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Rolling Into a New Season 

LCRD kicks off their season this weekend, as the Smokin' Ashes take on the Ventura County Derby Darlins

LCRD skaters scrimmage at Cascade Indoor Sports Sunday, Oct. 1. - REGULARMAN PHOTOGRAPH
  • Regularman Photograph
  • LCRD skaters scrimmage at Cascade Indoor Sports Sunday, Oct. 1.
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 whistle sounds and the clacking of skates against waxed, concrete floors becomes the lively soundtrack to hard hits and even harder falls. It's Sunday morning. While some people are sipping mimosas at their favorite brunch spot, the Lava City Roller Dolls are working up a sweat playing the full-contact, full-throttle sport of roller derby.

Another year, another season, as Bend's only all-female flat track roller derby league gears up for their season opener against the Ventura County Derby Darlins Saturday, Oct. 7, at Cascade Indoor Sports.

Not familiar with roller derby? Here's the quick and dirty: a game is called a "bout" and is made up of two-minute "jams," or rounds of play. Each team is made up of one "jammer" and four "blockers" who skate counter-clockwise around a track. Both jammers attempt to skate laps around the opposing team's skaters to score points. The blockers from both teams form a pack, using strategy and hip checks to block the opposing team's jammer while simultaneously aiding their jammer through. She who scores the most points wins.

Simple, right?

Founded in 2006, the league operates as a nonprofit, grassroots organization powered by the skaters, for the skaters. You've probably seen derby girls volunteering at charity fundraisers and events like Bend Oktoberfest. Giving back to the community isn't just important to the league, it is part of their mission statement.

LCRD offers women more than just an adrenaline-fueled, after-work activity,;roller derby is a community — with skaters spanning across the globe. Kelly deKramer, who skates for the Smokin' Ashes by the name, "Slay-her," says the camaraderie sets roller derby apart from other sports.

"I mean, I can go anywhere in the world and say, 'I play roller derby,' and have a place to stay and people to hang out with," said deKramer. "I like that part a lot."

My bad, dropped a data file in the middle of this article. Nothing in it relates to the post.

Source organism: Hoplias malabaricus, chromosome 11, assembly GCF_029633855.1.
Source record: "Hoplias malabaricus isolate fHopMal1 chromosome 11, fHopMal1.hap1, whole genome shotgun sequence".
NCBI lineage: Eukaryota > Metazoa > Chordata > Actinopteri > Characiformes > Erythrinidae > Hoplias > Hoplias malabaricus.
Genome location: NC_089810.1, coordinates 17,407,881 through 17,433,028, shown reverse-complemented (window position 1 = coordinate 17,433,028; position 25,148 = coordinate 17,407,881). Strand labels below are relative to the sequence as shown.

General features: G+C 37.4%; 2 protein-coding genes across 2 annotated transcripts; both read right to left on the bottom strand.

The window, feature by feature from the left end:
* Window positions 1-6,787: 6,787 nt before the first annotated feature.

The sport offers skaters a unique opportunity to not only play a competitive sport, but it is one of the few full-contact sports available to women.

"...I just love feeling empowered and like a badass, I think," said 23-year-old Taylen Winters. "I was never part of a team sport, really, and I didn't really consider myself athletic."

click to enlarge ARTON PHOTOGRAPHY
  • Arton Photography
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inters, aka "Rollentless Winters," is new to LCRD this season, having transferred from the Humboldt Roller Derby league. Her blonde hair in two tightly woven braids, and with an easy smile, Winters laughs as she says she has never skated in an official bout. She went through a rigorous boot camp, made the team — but broke her ankle and missed the whole season.

"I'm excited to actually play one real game of roller derby," said Winters. "Hopefully before I break something else."

deKramer said that she has had her fair share of injuries, which includes a torn ACL in her left knee. It just comes with the territory. Still, she says, the game isn't as heavy hitting as it used to be.

"The game has evolved so much, especially since I've started — 11 years ago," deKramer said. "It used to be all about skating fast and hitting hard and now it's all about strategy."

click to enlarge KEELY DAMARA
  • Keely Damara

Dusty Hutchins, aka "Coach Dirty," says the highlight of last season was their win against Eugene's Emerald City Roller Girls, a longtime rival and a team they haven't beaten since 2008."To see all of these skaters, where that had been the pain in their side—losing to them over and over," said Hutchins. "A sister rivalry just two-and-a-half hours apart, and to finally come in with that victory."

Hutchins, the head coach for the adult teams, says that one of their strongest assets is what they call their "crustiness," or the experience that the veteran skaters bring to the table. But as older skaters retire, they'll need solid replacements — making recruitment and development of younger skaters the main goals.

As for deKramer, she's not hanging up her skates just yet.

"I would like to make it to 50," deKramer said, who's now 48 years old. "That's only a couple more years. I don't know, we'll see."

The event on Saturday opens with LCRD's junior team, the Cinder Kittens, taking on the Salem Cherry Blossoms at 4:30pm, followed by the Smokin' Ashes vs. Ventura County Derby Darlins at 6pm.

If you're interested in skating for the Lava City Roller Dolls, they have opened their Wednesday practices up to new skaters of all skill levels, ages 18+. Visit their website, lavacityrollerdolls.com

Lava City Roller Dolls: Season Opener

Sat., Oct. 7, 4:30-9 p.m.

Doors at 4:15pm. Junior bout at 4:30pm. Adults at 6pm.

Cascade Indoor Sports

20775 NE High Desert Ln., Bend.

$8/adult, $5/students, children, seniors, military.


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